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Bigblue

A Trail to the Future

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Several months ago some people apeared at my doorstep and wanted to speak with me about a trail construction project. They aparently had "heard" that I had done some in the past and were interested in whether I would join the Louisbourg Coastal Connections Trail Committee.

So, to make a lonnnnng story short, I joined up and was immediately set to task as part of the Steering Comittee responsible (amongst other things) to hire a work crew and oversee the design and content of interpretive - historic, natural, ecological and cultural - signage for this trail.

 

After more than 40 resumes, 20 interviews and innumerable phone calls and meetings, I had a Project Manager, Foreman, Lead Hand, and 4/5 labourers, as well as 2 professionals from the Parks Canada trail construction crew. With a budget of $210,000.00 and a two-phaze construction plan (Fall and Spring), we set about building this 2.45 kilometer trail to the specifications outlined in the Evvironmental Assessmant, and Constructions Guidelines drawn up by Parks Canada. This Fall's phaze is 10-12 weeks and will hopefully complete 1.2 k of the total distance.

 

The trail will eventually run the length of the Fortress Louisbourg/Parks Canada land from the Louisbourg Lighthouse to a point on the shoreline that is 1/4 mile in back of our house here. The route will parallel the rugged and scenic shoreline and pass through three large boggy areas (actually classified as a "fens"), one huge rocky outcrop, and several dense forested areas. Boardwalk sections over these bogs will seperate sections of rock and crushed stone tread and include 5 (possibly more) rest areas with benches. There will also be two side paths leading to high points of land where scenic views can be appreciated by the public.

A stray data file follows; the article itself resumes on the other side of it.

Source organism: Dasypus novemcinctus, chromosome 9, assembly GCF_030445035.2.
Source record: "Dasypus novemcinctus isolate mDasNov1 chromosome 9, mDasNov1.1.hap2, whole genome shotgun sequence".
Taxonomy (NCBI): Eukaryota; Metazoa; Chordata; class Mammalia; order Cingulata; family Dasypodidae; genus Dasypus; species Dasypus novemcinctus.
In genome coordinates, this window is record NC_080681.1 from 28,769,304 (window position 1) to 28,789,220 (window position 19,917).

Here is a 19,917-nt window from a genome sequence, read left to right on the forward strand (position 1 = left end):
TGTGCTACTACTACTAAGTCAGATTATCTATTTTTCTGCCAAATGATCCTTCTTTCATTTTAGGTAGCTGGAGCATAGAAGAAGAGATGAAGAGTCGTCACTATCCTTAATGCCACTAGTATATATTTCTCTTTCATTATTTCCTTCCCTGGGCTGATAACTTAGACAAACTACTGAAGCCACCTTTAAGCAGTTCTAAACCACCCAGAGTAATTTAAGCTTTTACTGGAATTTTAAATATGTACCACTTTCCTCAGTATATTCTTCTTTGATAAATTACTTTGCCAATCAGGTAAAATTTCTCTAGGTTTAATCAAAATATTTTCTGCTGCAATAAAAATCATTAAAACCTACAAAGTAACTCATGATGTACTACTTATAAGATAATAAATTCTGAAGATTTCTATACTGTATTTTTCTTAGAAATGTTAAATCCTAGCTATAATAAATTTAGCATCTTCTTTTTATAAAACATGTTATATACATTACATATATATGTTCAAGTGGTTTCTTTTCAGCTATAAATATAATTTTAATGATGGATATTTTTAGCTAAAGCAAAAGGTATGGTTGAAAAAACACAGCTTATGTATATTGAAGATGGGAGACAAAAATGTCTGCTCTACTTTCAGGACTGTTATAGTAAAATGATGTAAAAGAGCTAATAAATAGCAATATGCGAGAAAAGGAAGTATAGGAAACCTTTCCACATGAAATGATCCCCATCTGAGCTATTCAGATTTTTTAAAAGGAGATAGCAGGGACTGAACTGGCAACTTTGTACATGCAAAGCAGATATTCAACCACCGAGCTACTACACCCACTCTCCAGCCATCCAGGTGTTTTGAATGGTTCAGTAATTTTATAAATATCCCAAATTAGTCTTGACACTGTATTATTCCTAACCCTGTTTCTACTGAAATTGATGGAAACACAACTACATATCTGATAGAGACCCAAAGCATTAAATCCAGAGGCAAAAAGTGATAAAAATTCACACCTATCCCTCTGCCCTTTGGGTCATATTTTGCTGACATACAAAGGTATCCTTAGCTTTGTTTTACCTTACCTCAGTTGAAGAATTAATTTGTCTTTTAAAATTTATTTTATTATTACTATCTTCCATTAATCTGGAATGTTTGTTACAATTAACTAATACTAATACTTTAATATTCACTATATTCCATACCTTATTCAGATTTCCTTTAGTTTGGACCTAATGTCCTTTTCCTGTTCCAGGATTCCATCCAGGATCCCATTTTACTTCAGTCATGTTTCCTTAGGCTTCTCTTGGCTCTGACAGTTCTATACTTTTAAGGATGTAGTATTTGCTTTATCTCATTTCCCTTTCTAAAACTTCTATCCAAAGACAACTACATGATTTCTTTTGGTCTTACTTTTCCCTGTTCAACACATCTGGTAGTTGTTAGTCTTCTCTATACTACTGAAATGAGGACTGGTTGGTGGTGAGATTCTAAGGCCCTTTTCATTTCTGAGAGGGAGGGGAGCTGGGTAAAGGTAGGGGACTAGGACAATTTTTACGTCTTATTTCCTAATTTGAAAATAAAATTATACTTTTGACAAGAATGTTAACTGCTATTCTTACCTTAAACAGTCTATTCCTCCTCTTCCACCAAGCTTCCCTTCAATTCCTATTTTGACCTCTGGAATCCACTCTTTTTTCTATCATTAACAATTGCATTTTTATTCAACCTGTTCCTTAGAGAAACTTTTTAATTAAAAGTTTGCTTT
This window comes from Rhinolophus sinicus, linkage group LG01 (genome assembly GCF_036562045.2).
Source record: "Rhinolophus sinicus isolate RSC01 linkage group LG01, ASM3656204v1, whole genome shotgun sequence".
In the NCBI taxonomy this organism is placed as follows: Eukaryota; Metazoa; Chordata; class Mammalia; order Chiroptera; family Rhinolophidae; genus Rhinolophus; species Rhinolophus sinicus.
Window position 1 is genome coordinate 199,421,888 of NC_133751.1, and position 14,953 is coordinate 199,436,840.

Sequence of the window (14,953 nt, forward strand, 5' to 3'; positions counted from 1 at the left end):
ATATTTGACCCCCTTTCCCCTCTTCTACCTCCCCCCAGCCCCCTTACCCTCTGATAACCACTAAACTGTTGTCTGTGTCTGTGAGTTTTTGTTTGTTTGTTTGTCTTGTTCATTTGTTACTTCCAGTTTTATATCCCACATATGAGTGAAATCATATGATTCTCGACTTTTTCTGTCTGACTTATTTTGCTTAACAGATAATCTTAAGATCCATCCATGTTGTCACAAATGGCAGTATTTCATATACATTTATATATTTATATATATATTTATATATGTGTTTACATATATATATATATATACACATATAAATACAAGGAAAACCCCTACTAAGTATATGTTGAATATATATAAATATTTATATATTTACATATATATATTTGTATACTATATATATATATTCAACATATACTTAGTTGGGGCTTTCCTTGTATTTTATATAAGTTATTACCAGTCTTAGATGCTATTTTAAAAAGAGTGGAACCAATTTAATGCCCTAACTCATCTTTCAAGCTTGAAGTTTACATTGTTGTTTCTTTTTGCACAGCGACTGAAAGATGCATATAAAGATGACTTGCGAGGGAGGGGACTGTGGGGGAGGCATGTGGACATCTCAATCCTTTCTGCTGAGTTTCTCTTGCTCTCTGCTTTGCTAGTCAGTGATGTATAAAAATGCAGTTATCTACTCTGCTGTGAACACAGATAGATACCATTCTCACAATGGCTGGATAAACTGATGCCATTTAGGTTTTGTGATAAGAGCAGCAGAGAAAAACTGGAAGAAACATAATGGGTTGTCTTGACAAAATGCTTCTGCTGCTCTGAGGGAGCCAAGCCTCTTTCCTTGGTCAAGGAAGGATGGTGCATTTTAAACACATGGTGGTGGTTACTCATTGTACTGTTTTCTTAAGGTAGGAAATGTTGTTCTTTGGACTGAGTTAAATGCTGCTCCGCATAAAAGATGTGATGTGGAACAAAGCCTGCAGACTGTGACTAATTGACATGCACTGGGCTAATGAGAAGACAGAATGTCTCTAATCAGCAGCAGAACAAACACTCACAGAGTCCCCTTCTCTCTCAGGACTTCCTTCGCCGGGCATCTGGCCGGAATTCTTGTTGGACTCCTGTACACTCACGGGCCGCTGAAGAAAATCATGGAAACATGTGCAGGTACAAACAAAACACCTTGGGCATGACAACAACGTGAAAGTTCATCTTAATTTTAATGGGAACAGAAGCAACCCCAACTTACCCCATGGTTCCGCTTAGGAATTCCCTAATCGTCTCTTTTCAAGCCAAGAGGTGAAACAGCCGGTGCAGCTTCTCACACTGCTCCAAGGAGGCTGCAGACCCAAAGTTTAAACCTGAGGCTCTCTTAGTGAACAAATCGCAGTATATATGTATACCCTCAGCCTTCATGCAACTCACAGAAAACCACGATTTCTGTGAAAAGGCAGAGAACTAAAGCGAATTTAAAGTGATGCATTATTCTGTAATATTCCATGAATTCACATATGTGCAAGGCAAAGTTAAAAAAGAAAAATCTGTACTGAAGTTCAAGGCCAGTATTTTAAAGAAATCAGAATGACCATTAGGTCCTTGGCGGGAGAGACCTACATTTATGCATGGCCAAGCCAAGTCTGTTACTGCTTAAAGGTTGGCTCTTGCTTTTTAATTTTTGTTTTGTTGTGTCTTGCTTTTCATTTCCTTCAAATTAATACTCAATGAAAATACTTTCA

We are now 6 weeks away from the completion of phaze #1. Here are some of the in-progress photos:

 

Looking towards the start of the trail at the lighthouse across the first boggy section. This section shows the trail filled 30cm deep (down to bedrock or mineral soil) with large grade stone. It has yet to be carefully "crowned" and will be topped with a 5cm layer of fine "crusher dust". It will also have a 6-inch wide drainage trench cut along each side. Running crossways below the pathway are several drainage channels filled with large rocks to allow the groundwater to flow freely through the sloping boggy area to the shoreline:

img0254bq8.jpg

 

Thru the first wooded section. The path's tread is designed to be 4 feet wide with a forest cut of 2 feet on either side:

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Beginnings of construction across the second boggy section. The trampled bog will rebound nicely in abaout 1 year's time and should show no sign of construction damage:

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Large rock-filled trench to be used as a footing for the floating cross-beams of the boardwalk. These are designed to allow the natural flow of water through the bog peat: